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Updated Model Cobra Notices; Medicare Enrollment Periods

The US Department of Labor (DOL) recently issued guidance and updated model Consolidated Omnibus Budget Reconciliation Act of 1985 (COBRA) continuation coverage notices. The new guidance supersedes prior guidance and model notices. The DOL considers the use of the updated model notices available on its website to constitute good faith compliance with detailed notice content requirements of COBRA. This is particularly important in light of a recent increase in class actions against plan sponsors alleging deficiencies in COBRA notices. The model general notice and model election notice are available in modifiable, electronic form on the DOL’s website.

Overview

The DOL requires each employer that offers group health coverage and that employed an average of at least 20 full-time equivalent employees in the prior year to disclose information regarding COBRA continuation coverage. The general COBRA notice must be provided to the employee and spouse and dependents (if any) when group health plan coverage starts (a single notice addressed to the employee “and family” and sent to the employee’s last known address is sufficient). The COBRA election notice must be provided to individuals who are eligible for COBRA coverage due to a qualifying event, such as termination of employment or reduction of hours, divorce or legal separation, Medicare entitlement, or loss of dependent status. Individuals with such a right are referred to as qualified beneficiaries. The notices inform participants and beneficiaries of their rights under COBRA and qualified beneficiaries of their right to elect COBRA.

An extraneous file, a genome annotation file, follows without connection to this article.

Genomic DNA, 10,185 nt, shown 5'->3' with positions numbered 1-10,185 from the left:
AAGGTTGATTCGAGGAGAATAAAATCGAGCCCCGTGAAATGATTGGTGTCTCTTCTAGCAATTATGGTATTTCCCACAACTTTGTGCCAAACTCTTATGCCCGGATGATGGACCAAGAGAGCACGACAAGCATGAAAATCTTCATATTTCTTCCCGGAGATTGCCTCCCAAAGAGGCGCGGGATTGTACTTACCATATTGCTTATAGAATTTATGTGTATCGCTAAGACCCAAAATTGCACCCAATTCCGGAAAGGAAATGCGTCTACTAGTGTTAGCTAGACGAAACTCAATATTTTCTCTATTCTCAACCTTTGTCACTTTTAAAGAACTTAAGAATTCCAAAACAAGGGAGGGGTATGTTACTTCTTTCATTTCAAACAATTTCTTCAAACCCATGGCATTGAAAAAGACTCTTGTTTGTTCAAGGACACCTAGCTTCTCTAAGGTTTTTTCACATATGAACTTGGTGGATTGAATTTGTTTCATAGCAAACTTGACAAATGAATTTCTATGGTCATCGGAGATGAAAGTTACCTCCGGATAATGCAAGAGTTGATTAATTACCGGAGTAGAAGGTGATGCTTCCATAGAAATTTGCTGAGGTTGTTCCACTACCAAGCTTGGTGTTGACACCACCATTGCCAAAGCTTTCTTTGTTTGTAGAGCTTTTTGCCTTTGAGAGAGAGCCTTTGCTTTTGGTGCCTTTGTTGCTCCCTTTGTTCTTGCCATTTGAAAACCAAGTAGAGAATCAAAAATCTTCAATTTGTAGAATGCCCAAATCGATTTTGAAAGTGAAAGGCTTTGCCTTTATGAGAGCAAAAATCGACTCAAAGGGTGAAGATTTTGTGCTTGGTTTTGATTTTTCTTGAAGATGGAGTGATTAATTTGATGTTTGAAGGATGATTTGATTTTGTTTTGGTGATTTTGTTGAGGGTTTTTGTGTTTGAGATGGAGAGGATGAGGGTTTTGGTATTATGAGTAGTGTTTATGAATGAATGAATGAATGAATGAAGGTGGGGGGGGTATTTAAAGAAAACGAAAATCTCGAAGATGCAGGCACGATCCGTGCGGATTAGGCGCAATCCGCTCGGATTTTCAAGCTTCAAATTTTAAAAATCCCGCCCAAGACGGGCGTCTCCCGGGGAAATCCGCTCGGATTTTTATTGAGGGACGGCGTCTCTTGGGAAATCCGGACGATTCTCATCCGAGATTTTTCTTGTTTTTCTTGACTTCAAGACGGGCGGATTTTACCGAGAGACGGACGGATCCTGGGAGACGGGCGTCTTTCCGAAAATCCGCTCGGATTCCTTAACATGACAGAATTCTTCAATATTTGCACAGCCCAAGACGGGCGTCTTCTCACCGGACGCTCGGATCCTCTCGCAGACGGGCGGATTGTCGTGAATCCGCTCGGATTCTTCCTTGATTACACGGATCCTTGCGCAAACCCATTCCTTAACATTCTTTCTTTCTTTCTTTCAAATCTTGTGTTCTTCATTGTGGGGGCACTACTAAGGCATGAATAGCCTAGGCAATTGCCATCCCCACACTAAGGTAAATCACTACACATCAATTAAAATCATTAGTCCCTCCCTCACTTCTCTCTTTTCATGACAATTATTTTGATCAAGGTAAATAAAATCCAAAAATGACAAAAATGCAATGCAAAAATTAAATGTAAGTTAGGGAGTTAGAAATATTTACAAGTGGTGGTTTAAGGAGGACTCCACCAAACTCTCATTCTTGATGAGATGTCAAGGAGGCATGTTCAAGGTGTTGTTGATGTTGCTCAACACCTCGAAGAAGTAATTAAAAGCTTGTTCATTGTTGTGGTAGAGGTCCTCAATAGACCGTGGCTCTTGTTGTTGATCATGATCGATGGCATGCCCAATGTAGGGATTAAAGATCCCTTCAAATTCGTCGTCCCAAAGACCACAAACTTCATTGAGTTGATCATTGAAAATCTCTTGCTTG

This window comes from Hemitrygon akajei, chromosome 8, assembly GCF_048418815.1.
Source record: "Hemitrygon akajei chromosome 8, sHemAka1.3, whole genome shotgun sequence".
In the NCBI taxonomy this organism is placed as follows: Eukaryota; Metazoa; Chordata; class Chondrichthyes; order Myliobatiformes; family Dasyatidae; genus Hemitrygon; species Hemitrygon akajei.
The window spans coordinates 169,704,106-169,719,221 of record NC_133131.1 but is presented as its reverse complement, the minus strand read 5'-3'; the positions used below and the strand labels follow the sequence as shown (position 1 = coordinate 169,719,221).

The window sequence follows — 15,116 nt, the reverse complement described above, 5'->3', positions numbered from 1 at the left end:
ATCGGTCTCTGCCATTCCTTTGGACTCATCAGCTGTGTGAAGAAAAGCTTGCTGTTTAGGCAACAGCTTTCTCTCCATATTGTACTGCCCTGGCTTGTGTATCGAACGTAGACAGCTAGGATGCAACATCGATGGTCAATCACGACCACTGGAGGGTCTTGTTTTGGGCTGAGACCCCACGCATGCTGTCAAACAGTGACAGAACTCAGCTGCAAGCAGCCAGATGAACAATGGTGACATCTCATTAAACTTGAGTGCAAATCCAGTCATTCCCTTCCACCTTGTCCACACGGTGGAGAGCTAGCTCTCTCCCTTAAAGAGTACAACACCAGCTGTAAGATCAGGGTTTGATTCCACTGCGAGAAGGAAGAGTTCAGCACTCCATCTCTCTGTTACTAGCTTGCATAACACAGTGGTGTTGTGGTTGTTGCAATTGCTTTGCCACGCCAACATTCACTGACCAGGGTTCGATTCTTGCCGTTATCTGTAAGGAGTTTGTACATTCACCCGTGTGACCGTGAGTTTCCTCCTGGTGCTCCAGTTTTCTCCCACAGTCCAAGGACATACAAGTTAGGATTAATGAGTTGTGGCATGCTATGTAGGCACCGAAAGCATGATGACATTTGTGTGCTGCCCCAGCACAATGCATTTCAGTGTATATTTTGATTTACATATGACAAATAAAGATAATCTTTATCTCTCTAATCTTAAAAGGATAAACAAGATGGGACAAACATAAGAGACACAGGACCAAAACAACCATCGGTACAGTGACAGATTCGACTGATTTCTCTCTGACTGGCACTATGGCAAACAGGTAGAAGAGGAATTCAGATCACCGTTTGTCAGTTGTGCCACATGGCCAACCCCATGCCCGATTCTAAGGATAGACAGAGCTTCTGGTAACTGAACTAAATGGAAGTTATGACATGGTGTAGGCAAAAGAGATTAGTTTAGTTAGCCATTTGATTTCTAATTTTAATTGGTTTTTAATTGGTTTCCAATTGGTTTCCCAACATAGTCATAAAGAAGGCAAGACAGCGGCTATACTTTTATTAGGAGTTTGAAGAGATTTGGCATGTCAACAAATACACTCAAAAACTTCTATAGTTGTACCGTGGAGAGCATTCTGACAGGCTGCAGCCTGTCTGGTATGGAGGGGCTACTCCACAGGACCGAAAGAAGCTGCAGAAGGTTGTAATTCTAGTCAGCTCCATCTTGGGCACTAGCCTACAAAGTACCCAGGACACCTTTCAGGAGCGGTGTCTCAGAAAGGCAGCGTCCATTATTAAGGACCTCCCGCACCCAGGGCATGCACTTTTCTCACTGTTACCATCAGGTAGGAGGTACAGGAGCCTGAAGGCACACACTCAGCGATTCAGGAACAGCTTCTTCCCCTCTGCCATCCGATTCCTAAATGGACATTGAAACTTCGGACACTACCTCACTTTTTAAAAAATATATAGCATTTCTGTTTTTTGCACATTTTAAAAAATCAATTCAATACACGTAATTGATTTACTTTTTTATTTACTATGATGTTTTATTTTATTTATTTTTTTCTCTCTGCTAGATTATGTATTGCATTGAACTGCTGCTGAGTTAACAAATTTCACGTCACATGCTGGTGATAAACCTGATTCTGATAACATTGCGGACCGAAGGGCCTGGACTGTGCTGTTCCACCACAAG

Key Aspects of the Updated Model COBRA Notices

The updated model notices explain how COBRA and Medicare interact and why enrolling in Medicare might be a better option for some. This is helpful for employers as well, as plan claims and costs are generally lower when Medicare-eligible individuals elect Medicare rather than COBRA. The following information is included in the updated model notices:

  • All coverage options are listed: Health Insurance Marketplace, Medicare, Medicaid, Children’s Health Insurance Program (CHIP), or other group health plan coverage. These options may cost less than COBRA continuation coverage.

  • Employees who did not initially enroll in Medicare because they were still employed have eight months to do so starting the month after the end of their employment or their group health coverage. This is called a special Medicare enrollment period.

  • If COBRA is elected instead of Medicare, there may be a late enrollment penalty or a gap in coverage if Medicare Part B is elected later.

  • If a recipient chooses to enroll in Medicare after COBRA has been elected, the plan may terminate their COBRA continuation coverage. 

  • If Medicare Part A or B is effective before the COBRA election, COBRA coverage may not be discontinued on account of Medicare entitlement, even if the other part of Medicare becomes effective after the election of COBRA coverage.

  • If an individual is enrolled in Medicare and COBRA, Medicare will usually pay first. Some plans provide that they are secondary to Medicare even if the COBRA participant is not enrolled in Medicare. 

Medicare Part A and Part B Enrollment Periods

  • Medicare Part A can be elected any time after age 65. Medicare Part A, also known as hospital insurance, helps cover inpatient care in hospitals and skilled nursing facilities (not custodial or long-term care). It also covers hospice care, home health care and inpatient care in a religious nonmedical health care institution. This coverage is free if the employee or his or her spouse paid Medicare taxes while working for a certain period of time.

  • Individuals may apply for Medicare Part B during either a Special Enrollment Period or General Enrollment Period. Medicare Part B, also known as medical insurance, helps cover medically necessary doctors’ services, outpatient care, durable medical equipment, mental health services, and other medical services that Medicare Part A doesn’t cover, such as some of the services of physical and occupational therapists, and some home health care. This coverage requires a monthly premium.